"AMERICANS SHOULD watch what they say" took on new meaning last week, after Seattle police responded to a panicked call from KIRO-TV about an envelope spilling white powder on the news-assignment desk, with "Anthrax, FL" written in the upper left corner. Before they arrived, another call came from KIRO -TV saying, according to the police report, "[I]t was all a joke perpetrated by an employee." But "officers decided that, in light of current events, the call would not be canceled and the investigation would continue."
And how. Officers reported that after they announced they'd "start the haz-mat protocol"—hose downs in the parking lot?—TV assignment editor Bryan Thielke admitted leaving crushed peppermint Life Savers in the offending envelope. They urged charging him with "threats to bomb or injure property," a felony, and misdemeanor "false reporting" and "harassment" (apparently because another employee felt "physically ill" upon hearing of the powder). The Seattle Post-Intelligencer named Thielke, despite its usual scruples against naming uncharged suspects: Assistant metro editor Bill Miller says the seriousness of terrorism issues; the fact that police say Thielke, who didn't talk to the P-I, confessed; and his status as a member of the media all weighed in the decision.
The next day, P-I columnist Candy Hatcher gnawed over this "stupid and mean" prank in predictable fashion. KIRO-TV reporter Kevin McCarty meanwhile posted a letter on two trade sites, www.newsblues.com and www.shoptalk.com, defending this "well-respected" veteran editor and telling more of the story: "The crushed mint was left in an area where we all place jokes, pictures, and articles. [Newsrooms, especially TV ones, are havens of graveyard humor; it goes with the job.] It was there BEFORE the NBC anthrax infection. It sat unnoticed for days as people worked around it without fear. No one, repeat, no one at the assignment desk or in the newsroom EVER took it seriously. Someone from outside the newsroom did." And the suspect didn't write "Anthrax, FL": "Someone else did, adding to what most thought was a twisted little joke." Bust that pseudo terrorist, too!
Indeed, according to the police report (and contrary to the P-I story), the witness who first reported the envelope, triggering the police call, actually saw it four days earlier and didn't mention it then. McCarty claims that police, "after threatening to vigorously pursue the case," left the white powder behind in the newsroom. A police representative disputes that: "Evidence was collected."
All this sounds eerily like Seattle's other famous terrorism scare, back before there were terrorists on the horizon: July 15, 1996, when the guerrilla artist formerly known as Subculture Joe dumped his old pickup and familiar "Heart" sculpture in Westlake Park. Police first wrote a parking ticket, then, noticing "The Bomb!" (as in "Cool!") written on the bumper, shut down downtown and sent in an anti-bomb robot. Prosecutors talked tough, charged Subculture Joe with the same bomb-threat felony, locked him up for a month—and then quietly dropped charges.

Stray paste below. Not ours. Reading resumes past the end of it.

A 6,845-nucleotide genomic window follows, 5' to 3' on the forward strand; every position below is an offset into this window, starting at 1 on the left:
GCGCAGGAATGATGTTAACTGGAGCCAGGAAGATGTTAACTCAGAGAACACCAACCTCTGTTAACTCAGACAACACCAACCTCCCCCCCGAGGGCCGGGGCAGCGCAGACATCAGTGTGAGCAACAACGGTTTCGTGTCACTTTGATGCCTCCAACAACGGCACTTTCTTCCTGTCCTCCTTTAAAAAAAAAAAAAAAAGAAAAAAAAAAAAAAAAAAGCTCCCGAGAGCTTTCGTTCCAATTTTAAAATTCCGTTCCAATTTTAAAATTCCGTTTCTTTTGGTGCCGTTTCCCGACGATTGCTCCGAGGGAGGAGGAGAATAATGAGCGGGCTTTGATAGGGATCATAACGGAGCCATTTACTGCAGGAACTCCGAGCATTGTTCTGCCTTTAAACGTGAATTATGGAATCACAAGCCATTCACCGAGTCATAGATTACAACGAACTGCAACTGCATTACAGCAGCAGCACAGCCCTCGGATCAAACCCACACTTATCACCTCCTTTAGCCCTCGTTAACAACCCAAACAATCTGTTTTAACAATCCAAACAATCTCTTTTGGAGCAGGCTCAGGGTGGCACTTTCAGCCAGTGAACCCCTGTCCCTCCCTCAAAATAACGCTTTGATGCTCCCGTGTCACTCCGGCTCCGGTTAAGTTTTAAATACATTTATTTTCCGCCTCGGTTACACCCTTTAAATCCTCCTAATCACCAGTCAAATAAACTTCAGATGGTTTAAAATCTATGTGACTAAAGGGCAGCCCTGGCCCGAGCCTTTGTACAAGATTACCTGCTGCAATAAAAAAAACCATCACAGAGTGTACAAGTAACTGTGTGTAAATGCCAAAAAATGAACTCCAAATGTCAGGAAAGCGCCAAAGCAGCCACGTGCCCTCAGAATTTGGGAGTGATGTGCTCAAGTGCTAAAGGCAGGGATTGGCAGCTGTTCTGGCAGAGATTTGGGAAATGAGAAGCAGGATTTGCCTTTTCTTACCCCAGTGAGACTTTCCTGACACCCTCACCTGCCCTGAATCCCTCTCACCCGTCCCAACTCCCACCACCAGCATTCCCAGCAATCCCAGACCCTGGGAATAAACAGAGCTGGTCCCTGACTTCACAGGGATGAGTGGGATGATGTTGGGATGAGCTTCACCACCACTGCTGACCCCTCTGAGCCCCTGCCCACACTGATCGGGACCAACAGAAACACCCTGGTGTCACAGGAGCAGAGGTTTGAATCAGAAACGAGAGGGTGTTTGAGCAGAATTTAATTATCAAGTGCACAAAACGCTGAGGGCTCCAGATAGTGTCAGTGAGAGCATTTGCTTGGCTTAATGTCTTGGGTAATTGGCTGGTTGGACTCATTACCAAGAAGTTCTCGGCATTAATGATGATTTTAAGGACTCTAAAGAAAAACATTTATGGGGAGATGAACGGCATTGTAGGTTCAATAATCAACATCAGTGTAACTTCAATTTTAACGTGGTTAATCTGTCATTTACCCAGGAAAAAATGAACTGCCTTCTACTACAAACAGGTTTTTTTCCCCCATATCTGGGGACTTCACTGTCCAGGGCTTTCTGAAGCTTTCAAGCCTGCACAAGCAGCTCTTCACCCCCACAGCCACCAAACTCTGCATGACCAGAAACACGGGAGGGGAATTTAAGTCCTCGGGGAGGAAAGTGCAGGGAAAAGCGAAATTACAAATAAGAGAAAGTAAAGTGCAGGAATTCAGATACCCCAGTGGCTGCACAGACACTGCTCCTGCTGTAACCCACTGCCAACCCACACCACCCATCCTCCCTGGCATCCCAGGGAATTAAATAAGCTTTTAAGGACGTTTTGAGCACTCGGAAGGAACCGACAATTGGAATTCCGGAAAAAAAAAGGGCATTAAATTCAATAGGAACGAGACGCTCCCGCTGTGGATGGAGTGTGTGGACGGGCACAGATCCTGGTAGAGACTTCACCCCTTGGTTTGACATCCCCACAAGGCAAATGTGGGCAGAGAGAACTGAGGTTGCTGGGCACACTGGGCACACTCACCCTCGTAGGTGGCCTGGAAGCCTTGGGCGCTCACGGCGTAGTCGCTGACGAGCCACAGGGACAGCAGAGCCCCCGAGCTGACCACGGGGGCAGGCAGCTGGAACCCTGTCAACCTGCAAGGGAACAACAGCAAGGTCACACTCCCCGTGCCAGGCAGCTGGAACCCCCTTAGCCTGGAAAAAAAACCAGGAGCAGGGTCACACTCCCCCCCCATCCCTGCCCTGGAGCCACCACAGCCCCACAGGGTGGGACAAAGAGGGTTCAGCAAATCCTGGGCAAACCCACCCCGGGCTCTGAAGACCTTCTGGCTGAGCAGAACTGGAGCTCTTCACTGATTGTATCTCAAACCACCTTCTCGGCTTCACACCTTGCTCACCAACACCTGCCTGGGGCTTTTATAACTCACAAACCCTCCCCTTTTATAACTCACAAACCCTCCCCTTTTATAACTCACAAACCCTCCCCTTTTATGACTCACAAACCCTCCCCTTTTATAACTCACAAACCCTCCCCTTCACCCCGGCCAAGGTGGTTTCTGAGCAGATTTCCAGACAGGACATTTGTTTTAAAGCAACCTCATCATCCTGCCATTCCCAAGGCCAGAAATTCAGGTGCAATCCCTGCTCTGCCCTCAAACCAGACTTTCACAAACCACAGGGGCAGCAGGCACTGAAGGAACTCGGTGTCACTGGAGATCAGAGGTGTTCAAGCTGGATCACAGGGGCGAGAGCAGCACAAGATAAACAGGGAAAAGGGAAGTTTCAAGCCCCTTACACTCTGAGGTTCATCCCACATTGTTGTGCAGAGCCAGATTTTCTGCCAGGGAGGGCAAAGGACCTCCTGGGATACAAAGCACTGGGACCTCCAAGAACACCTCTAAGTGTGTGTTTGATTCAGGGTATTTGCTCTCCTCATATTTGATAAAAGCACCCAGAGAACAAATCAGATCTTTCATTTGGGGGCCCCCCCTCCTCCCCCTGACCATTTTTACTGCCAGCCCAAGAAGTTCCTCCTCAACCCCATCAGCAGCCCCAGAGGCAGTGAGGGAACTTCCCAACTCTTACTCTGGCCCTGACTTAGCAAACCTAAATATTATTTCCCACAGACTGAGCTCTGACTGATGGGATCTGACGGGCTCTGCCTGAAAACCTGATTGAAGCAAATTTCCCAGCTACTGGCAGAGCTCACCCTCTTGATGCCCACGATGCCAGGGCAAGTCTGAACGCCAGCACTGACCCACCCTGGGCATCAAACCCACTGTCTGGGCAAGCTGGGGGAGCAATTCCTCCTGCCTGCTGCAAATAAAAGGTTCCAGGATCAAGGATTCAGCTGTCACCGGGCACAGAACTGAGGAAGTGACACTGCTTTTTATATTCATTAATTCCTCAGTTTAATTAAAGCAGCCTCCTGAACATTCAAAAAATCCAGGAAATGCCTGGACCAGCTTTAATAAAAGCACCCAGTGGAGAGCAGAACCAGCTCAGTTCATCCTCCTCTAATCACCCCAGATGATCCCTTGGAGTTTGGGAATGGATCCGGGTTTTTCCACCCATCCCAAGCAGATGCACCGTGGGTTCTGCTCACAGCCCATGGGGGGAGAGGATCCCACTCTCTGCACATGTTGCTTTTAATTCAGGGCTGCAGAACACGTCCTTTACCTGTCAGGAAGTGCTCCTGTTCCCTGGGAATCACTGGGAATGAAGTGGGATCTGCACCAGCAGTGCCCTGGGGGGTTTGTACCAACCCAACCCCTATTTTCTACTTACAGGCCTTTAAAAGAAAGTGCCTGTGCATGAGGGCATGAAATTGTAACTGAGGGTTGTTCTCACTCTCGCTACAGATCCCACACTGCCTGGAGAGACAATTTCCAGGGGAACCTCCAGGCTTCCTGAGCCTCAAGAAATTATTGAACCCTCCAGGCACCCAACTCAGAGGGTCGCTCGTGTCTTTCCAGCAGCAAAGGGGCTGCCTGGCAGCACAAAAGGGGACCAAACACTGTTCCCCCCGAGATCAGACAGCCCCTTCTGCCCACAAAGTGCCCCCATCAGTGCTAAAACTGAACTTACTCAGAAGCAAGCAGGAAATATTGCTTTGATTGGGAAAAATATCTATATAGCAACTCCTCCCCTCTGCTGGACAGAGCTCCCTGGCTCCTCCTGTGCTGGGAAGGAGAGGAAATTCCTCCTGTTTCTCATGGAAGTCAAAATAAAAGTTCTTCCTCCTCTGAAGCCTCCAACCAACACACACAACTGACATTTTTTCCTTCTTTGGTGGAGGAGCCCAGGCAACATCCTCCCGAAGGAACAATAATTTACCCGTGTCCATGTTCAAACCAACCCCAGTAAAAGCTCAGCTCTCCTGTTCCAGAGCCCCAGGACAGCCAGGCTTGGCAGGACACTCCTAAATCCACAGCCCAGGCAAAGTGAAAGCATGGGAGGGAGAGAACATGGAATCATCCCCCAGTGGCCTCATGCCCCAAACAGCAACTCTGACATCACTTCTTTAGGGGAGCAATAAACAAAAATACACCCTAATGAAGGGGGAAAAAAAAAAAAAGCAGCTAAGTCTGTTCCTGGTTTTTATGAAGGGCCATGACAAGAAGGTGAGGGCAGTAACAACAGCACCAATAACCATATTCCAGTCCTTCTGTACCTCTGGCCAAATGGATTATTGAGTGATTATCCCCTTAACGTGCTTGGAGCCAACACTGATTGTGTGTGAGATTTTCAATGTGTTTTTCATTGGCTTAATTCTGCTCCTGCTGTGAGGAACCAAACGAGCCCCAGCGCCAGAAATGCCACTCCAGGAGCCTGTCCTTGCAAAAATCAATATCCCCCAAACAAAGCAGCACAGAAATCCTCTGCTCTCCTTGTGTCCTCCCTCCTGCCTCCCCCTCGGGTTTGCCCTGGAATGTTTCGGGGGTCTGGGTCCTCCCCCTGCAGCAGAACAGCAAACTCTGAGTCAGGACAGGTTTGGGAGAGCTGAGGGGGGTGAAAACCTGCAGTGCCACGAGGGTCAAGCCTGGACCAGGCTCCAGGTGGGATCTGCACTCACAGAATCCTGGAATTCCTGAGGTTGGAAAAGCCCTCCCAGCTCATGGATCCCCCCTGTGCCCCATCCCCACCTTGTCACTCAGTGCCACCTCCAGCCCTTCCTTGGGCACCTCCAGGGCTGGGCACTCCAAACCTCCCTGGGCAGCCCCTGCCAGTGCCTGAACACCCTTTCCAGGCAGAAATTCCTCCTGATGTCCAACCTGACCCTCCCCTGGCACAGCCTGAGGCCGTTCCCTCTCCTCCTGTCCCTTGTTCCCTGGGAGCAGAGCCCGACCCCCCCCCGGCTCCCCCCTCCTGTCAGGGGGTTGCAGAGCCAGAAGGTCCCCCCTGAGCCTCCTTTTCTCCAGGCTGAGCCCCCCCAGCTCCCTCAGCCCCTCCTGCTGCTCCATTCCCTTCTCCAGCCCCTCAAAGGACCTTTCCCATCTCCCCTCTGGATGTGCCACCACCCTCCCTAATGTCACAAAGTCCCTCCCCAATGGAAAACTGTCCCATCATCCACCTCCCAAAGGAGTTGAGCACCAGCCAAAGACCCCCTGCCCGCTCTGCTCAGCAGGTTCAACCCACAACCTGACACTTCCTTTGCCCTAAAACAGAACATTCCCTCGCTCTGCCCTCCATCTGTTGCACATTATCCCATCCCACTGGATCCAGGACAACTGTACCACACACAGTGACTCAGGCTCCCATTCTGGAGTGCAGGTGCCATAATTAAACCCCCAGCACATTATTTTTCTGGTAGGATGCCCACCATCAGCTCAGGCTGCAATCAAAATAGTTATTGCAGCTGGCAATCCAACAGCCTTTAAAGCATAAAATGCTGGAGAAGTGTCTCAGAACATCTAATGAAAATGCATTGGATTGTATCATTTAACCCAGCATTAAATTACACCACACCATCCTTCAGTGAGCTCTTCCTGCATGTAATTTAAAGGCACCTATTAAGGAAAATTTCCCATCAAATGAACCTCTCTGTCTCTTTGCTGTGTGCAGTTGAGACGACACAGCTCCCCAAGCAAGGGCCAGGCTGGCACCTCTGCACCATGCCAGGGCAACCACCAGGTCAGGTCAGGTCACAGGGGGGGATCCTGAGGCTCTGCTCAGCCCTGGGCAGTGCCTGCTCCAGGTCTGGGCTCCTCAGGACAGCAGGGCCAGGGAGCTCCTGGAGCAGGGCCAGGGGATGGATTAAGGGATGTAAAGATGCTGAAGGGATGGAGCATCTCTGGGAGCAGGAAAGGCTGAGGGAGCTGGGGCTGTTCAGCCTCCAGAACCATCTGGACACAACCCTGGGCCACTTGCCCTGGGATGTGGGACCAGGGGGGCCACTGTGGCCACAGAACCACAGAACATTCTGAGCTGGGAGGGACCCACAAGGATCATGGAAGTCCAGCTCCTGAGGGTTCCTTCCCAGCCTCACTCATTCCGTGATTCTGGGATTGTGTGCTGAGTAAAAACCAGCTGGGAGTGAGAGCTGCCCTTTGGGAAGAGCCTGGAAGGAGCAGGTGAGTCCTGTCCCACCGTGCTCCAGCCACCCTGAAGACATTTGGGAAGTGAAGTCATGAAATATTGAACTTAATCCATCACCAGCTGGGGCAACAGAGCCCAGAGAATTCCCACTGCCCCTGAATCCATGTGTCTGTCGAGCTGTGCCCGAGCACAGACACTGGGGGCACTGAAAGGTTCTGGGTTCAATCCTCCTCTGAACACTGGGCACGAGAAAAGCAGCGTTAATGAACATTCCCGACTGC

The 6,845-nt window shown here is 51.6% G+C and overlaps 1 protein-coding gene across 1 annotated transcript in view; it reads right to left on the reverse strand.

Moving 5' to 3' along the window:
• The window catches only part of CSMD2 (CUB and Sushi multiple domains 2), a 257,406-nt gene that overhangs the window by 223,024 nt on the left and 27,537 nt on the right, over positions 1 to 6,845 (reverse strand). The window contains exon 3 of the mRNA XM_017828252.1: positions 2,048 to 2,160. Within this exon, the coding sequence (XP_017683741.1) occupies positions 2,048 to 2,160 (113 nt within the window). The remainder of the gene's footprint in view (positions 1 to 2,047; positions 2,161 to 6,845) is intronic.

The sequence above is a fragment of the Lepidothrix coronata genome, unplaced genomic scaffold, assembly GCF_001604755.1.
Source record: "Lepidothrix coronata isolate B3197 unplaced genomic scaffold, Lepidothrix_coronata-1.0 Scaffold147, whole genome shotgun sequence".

This silly case will likewise blow away; here's hoping the watchdogs stop posturing sooner this time. Doubtless the cops are tired of chasing white-powder false alarms; maybe they wanted to make an example. But we're really in trouble if dumb jokes become felonies. Imagine the vendetta opportunities: Claim you saw white powder in your neighbors' garbage and get them busted as pseudo terrorists.
SHOOTING GEORGE ORWELL
So will Susan Paynter get busted for confessing, in the same Friday P-I, to joking Emily Litella-style: "What's all this I hear about nasal s'mores?" Paynter reminded readers that, even in these times, you gotta laugh about something. And the P-I obligingly provided that something: an inspired headline on the same issue's op-ed page, "Shooting the Rouge [sic] Elephant." That blooper's nothing compared to the way The Washington Post big shot Jim Hoagland, in the column under that headline, misreads George Orwell's famous essay "Shooting an Elephant." Hoagland recounts how Orwell, as a colonial policeman, overcame the natives' ridicule and shot an elephant that represented "a real threat to him and the village." Likewise, America must ignore "Arab and other regimes that wield the sword of shame" and press on and "shoot the [Al Qaeda] rogue elephant."
Orwell actually reported the opposite: The elephant, having exited a hormone- induced fit, was peaceful; he didn't want or need to shoot it, and did so only to avoid embarrassment. "I first grasped the hollowness, the futility of the white man's dominion in the East," writes Orwell. "I perceived in this moment that when the white man turns tyrant it is his own freedom that he destroys." If Orwell is a prophetic guide to our current predicament, as Hoagland claims, then he's not telling us to rush to battle. Misappropriating literary icons and misrepresenting classic texts like this is just what we slam the Taliban, Wahhabites, and Osama bin Laden for doing with the Quran.